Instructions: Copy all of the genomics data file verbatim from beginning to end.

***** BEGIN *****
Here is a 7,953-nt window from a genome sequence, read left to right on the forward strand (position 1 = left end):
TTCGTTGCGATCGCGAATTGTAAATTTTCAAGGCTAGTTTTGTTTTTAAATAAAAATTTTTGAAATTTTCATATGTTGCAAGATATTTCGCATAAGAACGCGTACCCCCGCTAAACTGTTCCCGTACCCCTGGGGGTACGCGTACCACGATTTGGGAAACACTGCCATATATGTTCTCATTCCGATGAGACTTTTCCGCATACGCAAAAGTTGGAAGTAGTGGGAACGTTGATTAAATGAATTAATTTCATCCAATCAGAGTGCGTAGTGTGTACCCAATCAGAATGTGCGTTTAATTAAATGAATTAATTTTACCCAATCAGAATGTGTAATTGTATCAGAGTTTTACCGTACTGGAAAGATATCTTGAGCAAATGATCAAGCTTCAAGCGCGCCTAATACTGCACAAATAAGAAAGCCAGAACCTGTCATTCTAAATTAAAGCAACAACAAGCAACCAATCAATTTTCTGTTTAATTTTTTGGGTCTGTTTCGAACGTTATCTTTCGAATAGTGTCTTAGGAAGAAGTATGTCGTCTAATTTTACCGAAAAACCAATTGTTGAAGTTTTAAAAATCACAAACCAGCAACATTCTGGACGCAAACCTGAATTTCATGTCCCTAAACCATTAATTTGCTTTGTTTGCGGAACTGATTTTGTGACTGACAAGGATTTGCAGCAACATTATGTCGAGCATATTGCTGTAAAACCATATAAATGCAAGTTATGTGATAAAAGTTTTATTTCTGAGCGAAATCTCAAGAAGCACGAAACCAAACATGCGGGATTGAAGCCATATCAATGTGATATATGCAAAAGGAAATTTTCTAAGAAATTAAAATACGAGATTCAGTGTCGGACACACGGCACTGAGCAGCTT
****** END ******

Here is a 7,953-nt window from a genome sequence, read left to right on the forward strand (position 1 = left end):
TTCGTTGCGATCGCGAATTGTAAATTTTCAAGGCTAGTTTTGTTTTTAAATAAAAATTTTTGAAATTTTCATATGTTGCAAGATATTTCGCATAAGAACGCGTACCCCCGCTAAACTGTTCCCGTACCCCTGGGGGTACGCGTACCACGATTTGGGAAACACTGCCATATATGTTCTCATTCCGATGAGACTTTTCCGCATACGCAAAAGTTGGAAGTAGTGGGAACGTTGATTAAATGAATTAATTTCATCCAATCAGAGTGCGTAGTGTGTACCCAATCAGAATGTGCGTTTAATTAAATGAATTAATTTTACCCAATCAGAATGTGTAATTGTATCAGAGTTTTACCGTACTGGAAAGATATCTTGAGCAAATGATCAAGCTTCAAGCGCGCCTAATACTGCACAAATAAGAAAGCCAGAACCTGTCATTCTAAATTAAAGCAACAACAAGCAACCAATCAATTTTCTGTTTAATTTTTTGGGTCTGTTTCGAACGTTATCTTTCGAATAGTGTCTTAGGAAGAAGTATGTCGTCTAATTTTACCGAAAAACCAATTGTTGAAGTTTTAAAAATCACAAACCAGCAACATTCTGGACGCAAACCTGAATTTCATGTCCCTAAACCATTAATTTGCTTTGTTTGCGGAACTGATTTTGTGACTGACAAGGATTTGCAGCAACATTATGTCGAGCATATTGCTGTAAAACCATATAAATGCAAGTTATGTGATAAAAGTTTTATTTCTGAGCGAAATCTCAAGAAGCACGAAACCAAACATGCGGGATTGAAGCCATATCAATGTGATATATGCAAAAGGAAATTTTCTAAGAAATTAAAATACGAGATTCAGTGTCGGACACACGGCACTGAGCAGCTT